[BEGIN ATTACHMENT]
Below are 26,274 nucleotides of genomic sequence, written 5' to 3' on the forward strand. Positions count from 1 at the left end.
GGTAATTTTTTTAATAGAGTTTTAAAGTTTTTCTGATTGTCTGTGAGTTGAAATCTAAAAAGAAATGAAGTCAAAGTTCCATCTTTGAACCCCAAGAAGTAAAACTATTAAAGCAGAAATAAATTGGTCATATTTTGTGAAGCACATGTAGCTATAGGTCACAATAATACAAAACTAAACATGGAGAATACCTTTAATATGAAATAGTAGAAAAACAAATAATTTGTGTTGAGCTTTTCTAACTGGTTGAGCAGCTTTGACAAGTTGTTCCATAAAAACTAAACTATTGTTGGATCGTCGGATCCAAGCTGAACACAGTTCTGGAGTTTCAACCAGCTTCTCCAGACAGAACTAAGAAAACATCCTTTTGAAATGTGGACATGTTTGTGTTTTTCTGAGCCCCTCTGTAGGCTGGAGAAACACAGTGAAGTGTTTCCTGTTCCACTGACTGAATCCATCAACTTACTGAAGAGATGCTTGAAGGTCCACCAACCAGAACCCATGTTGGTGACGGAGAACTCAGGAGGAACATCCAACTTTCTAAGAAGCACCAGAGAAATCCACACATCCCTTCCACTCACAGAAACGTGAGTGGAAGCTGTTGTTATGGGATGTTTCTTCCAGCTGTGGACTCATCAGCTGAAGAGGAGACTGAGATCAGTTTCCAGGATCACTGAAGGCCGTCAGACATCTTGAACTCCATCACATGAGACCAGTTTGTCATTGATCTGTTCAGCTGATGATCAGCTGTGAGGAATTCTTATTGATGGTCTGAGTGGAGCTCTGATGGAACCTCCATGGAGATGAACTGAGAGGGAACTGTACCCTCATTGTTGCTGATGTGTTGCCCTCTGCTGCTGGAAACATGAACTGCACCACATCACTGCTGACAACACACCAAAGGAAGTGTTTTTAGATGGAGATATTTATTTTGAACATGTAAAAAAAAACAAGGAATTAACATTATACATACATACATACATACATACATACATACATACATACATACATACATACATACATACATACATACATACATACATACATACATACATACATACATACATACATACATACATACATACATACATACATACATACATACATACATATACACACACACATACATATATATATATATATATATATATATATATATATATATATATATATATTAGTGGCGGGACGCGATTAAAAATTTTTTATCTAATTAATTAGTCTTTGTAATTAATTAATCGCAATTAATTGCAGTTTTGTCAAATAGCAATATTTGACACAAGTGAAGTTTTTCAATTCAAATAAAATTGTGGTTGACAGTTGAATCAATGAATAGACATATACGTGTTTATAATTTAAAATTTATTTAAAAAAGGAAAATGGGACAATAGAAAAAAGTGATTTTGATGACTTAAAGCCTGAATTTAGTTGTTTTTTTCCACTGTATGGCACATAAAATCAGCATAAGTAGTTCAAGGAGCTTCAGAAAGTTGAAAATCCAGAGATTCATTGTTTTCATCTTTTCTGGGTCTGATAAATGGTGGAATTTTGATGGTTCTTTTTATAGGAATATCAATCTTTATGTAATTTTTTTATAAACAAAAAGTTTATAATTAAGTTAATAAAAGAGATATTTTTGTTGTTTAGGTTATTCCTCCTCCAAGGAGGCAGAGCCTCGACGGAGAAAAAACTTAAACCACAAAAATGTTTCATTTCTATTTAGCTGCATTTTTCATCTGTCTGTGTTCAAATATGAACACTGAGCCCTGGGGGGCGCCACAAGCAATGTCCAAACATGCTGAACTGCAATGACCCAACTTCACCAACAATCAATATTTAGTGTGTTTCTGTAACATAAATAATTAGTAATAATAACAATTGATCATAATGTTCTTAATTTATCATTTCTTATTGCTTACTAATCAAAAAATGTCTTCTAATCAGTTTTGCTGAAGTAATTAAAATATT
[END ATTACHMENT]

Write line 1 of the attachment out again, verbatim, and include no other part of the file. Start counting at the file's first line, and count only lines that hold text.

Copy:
Below are 26,274 nucleotides of genomic sequence, written 5' to 3' on the forward strand. Positions count from 1 at the left end.